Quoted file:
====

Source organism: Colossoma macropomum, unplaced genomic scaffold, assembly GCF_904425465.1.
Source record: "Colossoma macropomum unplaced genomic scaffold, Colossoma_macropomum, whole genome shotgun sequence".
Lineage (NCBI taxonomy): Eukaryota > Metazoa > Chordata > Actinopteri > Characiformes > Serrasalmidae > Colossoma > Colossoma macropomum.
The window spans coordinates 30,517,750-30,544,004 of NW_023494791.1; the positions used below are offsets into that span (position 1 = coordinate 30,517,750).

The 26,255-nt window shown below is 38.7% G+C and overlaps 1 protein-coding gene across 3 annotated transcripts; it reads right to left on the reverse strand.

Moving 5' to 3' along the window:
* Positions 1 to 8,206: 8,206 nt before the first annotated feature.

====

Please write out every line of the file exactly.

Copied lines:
Source organism: Colossoma macropomum, unplaced genomic scaffold, assembly GCF_904425465.1.
Source record: "Colossoma macropomum unplaced genomic scaffold, Colossoma_macropomum, whole genome shotgun sequence".
Lineage (NCBI taxonomy): Eukaryota > Metazoa > Chordata > Actinopteri > Characiformes > Serrasalmidae > Colossoma > Colossoma macropomum.
The window spans coordinates 30,517,750-30,544,004 of NW_023494791.1; the positions used below are offsets into that span (position 1 = coordinate 30,517,750).

The 26,255-nt window shown below is 38.7% G+C and overlaps 1 protein-coding gene across 3 annotated transcripts; it reads right to left on the reverse strand.

Moving 5' to 3' along the window:
* Positions 1 to 8,206: 8,206 nt before the first annotated feature.